At Asbury, I came to see that my theology was far more Wesleyan than Calvinist. Thus, I left the Presbyterian Church and became United Methodist. The campus was not as ornate as it is now with all of the fancy new buildings and my experience of campus life was fine. Sometimes life in Wilmore seemed very isolated in the middle of nowhere.

  4. I travelled all the way from India to Asbury to get equipped for myself and for God’s work. I am in my fourth year of PhD(ICS) program now and I continue to enjoy being here at Asbury. Each professor I took class with has added a lot to my academic acumen. Community life is another praiseworthy aspect. I hardly know any international student who is disappointed for being student here. I just wanted to simply say that Asbury rocks!!!

  5. Now in my 3rd year as a full-time ATS student, I have been very pleased with the majority of my experiences here. The only bad experience I had concerning a class was with an adjunct professor–all of the on-staff professors here that I’ve taken courses with have been absolutely amazing. They truly put heart into the work and also care deeply about their students. Some classes were more challenging than others, but I have never completed a course without having learned and grown in some way. There is a ton of reading and it is not easy to keep up, but it is worth it to try. While I love attending class and learn a lot during lectures, a fair bit of what I have learned has come from the assigned reading I do on my own.
    The community here is what you make it. There are plenty of opportunities to be involved (as far as I can tell, the opportunities are for everyone–single, married, with kids or not) and there really are LOTS of wonderful people around who are ready to foster friendship and community. The community aspect is one of the biggest unexpected blessings I’ve received here and I am so grateful. That being said, I made myself open to it and sought it out (though it did not take much effort beyond that)–again, as with anywhere else, “community” is what you make it. I truly feel at home here and, no matter where we go (with ministry and with my husband being in the army), ATS was definitely the right choice for me and will always have a special place in my heart.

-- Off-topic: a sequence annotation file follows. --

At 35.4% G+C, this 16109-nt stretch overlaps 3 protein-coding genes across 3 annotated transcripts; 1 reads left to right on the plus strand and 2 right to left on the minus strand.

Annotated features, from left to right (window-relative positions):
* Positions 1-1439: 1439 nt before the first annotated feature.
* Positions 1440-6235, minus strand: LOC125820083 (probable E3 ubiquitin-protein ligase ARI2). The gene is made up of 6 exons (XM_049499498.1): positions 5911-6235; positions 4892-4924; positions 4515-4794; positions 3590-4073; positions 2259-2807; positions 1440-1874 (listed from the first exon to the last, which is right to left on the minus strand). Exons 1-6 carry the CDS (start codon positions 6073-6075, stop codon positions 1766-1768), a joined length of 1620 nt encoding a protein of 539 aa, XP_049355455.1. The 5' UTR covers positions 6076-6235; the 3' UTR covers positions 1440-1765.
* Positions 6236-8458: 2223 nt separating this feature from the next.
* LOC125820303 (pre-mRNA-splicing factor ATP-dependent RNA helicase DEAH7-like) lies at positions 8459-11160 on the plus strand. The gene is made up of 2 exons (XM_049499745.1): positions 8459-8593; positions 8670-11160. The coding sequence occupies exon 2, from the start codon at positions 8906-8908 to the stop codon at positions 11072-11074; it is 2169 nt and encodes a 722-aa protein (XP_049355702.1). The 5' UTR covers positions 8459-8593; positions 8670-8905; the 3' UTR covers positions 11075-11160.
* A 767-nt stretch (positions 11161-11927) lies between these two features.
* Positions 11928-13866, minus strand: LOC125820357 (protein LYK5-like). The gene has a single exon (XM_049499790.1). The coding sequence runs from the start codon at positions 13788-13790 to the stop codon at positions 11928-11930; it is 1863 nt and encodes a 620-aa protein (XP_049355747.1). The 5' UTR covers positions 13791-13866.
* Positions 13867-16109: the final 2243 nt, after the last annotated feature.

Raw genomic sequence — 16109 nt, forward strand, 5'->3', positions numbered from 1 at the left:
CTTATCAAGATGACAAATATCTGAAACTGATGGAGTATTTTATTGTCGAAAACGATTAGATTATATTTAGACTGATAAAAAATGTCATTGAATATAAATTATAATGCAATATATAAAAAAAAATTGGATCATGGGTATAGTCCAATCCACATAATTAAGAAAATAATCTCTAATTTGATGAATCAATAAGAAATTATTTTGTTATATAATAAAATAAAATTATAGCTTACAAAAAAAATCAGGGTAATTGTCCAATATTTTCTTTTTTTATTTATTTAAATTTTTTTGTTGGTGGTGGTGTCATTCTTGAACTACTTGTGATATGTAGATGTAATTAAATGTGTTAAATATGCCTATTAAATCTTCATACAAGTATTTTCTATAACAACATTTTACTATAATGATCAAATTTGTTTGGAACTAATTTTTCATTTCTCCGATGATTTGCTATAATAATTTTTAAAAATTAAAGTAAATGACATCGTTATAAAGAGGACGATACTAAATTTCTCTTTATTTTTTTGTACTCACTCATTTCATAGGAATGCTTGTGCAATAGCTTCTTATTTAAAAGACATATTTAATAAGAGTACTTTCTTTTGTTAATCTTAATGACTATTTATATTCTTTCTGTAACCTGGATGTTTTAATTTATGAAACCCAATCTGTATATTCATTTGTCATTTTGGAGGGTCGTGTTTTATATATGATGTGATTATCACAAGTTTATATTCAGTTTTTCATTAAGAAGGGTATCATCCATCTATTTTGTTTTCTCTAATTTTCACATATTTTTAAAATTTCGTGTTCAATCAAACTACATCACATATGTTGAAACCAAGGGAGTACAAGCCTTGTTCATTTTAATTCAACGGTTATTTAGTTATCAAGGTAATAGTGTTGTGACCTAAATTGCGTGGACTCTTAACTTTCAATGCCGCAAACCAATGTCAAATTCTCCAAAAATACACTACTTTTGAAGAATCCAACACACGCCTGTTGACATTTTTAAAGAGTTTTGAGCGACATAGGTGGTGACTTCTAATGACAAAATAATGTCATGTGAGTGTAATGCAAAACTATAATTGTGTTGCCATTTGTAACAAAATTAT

6. I chose to attend Asbury because I deeply respected the solid Biblical teaching and lifestyle of the one Asbury graduate I knew. Since then, I have encountered several other Asbury alumni “out and about” and every one of them displays the same level of academic excellence, social awareness, and practical wisdom that I’ve come to associate with Asbury. My professors have all been extremely challenging; some on a more academic level and some on a more personal/spiritual level. They seem to take a genuine interest in my growth and development not only as a student but as a follower of Christ.

    I am a single student attending classes at the Florida Dunnam (Orlando) campus since 2011. Despite the fact that this is a commuter campus, I have felt strong community ties, and I have learned just as much from my fellow students as I have from my professors. Asbury encourages a spirit of cooperative learning, mutual respect, and unity through diversity that equips its graduates for ministry in the 21st century without compromising eternal truths.

  7. ATS provided me with an excellent academic, spiritual, and leadership foundation that prepared me for local church ministry. I chose the seminary because many of the effective pastors that I know graduated from ATS, and the things I learned there are very useful. No seminary can fully prepare a student for the variety of challenges one faces while leading effective churches, but I feel that ATS gave me the tools to get started and to build upon as serve.

  8. My time at Asbury wasn’t the greatest time of my life and I definitely witnessed and experienced some major disappointments, but even in those I encountered some incredible people (fellow students, staff, professors). In the midst of witnessing injustices, I learned my attitude about them changed how I experienced them and that it is important to pick my battles well.

    As I look back, I’m generally satisfied with the academic life, though it depends on the degree program and who was teaching certain classes. I am thankful I didn’t just take the minimum requirements and chose additional spiritual formation courses, Christian leadership classes, and other areas of interest from professors I kept hearing great things about. Usually, my frustrations from classes came from other students who did not discern well what they decided to express. While I was a student, I didn’t feel I was learning much but a year out, I am better able to recognize the effects of the lectures, reading, writing, and relationships.